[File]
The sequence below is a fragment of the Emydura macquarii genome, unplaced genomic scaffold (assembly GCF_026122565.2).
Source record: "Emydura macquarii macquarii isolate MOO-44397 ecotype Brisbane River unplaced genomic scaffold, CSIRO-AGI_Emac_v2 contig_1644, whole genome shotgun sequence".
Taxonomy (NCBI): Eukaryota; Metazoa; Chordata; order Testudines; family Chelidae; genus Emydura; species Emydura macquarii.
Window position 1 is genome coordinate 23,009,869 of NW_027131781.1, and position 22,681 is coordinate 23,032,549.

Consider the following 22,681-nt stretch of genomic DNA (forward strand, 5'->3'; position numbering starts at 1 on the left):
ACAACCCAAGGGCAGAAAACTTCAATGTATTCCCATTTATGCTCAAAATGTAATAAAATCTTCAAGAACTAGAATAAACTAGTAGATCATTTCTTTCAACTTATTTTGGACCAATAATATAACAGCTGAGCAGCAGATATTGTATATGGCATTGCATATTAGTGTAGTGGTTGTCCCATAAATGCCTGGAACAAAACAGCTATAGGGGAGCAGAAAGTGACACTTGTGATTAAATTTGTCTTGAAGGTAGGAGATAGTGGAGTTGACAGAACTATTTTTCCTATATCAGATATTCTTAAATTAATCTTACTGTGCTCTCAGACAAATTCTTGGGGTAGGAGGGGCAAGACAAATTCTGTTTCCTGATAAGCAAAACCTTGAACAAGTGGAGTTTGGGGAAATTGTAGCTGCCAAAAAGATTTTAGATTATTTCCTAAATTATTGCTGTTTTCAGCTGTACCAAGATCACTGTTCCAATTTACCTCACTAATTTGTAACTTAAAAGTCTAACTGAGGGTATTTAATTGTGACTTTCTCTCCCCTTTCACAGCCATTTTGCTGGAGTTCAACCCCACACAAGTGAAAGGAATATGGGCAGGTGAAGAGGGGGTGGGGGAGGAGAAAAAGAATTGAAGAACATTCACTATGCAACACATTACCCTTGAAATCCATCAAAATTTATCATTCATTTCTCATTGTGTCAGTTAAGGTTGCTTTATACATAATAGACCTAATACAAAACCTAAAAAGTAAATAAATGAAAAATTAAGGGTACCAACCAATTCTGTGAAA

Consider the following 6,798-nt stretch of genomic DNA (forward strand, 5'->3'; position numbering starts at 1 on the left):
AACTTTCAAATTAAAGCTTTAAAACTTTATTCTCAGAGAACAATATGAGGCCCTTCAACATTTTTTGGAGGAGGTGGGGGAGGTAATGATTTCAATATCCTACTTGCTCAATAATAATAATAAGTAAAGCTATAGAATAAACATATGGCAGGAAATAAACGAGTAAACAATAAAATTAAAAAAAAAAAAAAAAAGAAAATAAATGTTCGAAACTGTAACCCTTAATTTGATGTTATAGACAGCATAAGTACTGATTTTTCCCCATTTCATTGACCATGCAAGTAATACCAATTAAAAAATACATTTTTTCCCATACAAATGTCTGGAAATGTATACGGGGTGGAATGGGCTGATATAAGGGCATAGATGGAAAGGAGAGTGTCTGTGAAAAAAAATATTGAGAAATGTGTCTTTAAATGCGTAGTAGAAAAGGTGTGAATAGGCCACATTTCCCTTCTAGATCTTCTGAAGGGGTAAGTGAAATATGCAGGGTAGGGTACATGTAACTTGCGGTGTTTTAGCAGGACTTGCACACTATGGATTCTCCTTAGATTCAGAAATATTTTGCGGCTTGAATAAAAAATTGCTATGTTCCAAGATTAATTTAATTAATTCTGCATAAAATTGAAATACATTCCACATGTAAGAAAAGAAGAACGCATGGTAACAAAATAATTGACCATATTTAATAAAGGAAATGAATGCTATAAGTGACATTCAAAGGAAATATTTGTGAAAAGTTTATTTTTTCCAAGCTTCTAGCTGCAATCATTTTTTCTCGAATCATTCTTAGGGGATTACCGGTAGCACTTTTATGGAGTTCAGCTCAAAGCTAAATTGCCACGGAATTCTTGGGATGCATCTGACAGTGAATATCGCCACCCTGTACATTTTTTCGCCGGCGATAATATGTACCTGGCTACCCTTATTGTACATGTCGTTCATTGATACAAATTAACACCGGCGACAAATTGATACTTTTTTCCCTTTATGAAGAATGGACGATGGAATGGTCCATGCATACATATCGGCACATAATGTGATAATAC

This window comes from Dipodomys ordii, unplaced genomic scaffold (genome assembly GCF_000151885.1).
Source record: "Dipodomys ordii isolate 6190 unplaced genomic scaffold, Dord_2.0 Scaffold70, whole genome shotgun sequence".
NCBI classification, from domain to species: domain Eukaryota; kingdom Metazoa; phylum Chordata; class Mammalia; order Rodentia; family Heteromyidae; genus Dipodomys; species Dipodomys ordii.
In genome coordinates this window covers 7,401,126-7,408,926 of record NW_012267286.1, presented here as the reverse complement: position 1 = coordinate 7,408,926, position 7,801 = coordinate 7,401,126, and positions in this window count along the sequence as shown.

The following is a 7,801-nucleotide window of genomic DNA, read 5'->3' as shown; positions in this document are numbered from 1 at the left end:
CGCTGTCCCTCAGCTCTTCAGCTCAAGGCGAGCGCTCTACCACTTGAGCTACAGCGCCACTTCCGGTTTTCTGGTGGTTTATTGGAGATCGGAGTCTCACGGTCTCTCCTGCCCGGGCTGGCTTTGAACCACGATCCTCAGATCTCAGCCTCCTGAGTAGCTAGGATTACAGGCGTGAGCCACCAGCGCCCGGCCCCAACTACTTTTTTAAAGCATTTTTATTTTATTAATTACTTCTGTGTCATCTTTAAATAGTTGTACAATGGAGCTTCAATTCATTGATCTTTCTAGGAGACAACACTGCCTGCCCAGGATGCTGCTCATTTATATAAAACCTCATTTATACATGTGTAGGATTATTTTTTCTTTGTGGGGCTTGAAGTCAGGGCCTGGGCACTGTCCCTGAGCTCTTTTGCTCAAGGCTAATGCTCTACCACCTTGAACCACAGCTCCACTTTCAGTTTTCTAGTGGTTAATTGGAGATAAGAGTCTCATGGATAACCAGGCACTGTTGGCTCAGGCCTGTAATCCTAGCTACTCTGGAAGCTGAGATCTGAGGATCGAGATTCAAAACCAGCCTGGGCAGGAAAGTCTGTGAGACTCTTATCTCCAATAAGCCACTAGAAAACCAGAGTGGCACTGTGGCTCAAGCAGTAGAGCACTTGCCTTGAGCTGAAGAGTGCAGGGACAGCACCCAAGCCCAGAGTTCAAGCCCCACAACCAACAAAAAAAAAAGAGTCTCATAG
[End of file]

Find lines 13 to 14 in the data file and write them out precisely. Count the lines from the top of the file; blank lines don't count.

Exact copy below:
The following is a 7,801-nucleotide window of genomic DNA, read 5'->3' as shown; positions in this document are numbered from 1 at the left end:
CGCTGTCCCTCAGCTCTTCAGCTCAAGGCGAGCGCTCTACCACTTGAGCTACAGCGCCACTTCCGGTTTTCTGGTGGTTTATTGGAGATCGGAGTCTCACGGTCTCTCCTGCCCGGGCTGGCTTTGAACCACGATCCTCAGATCTCAGCCTCCTGAGTAGCTAGGATTACAGGCGTGAGCCACCAGCGCCCGGCCCCAACTACTTTTTTAAAGCATTTTTATTTTATTAATTACTTCTGTGTCATCTTTAAATAGTTGTACAATGGAGCTTCAATTCATTGATCTTTCTAGGAGACAACACTGCCTGCCCAGGATGCTGCTCATTTATATAAAACCTCATTTATACATGTGTAGGATTATTTTTTCTTTGTGGGGCTTGAAGTCAGGGCCTGGGCACTGTCCCTGAGCTCTTTTGCTCAAGGCTAATGCTCTACCACCTTGAACCACAGCTCCACTTTCAGTTTTCTAGTGGTTAATTGGAGATAAGAGTCTCATGGATAACCAGGCACTGTTGGCTCAGGCCTGTAATCCTAGCTACTCTGGAAGCTGAGATCTGAGGATCGAGATTCAAAACCAGCCTGGGCAGGAAAGTCTGTGAGACTCTTATCTCCAATAAGCCACTAGAAAACCAGAGTGGCACTGTGGCTCAAGCAGTAGAGCACTTGCCTTGAGCTGAAGAGTGCAGGGACAGCACCCAAGCCCAGAGTTCAAGCCCCACAACCAACAAAAAAAAAAGAGTCTCATAG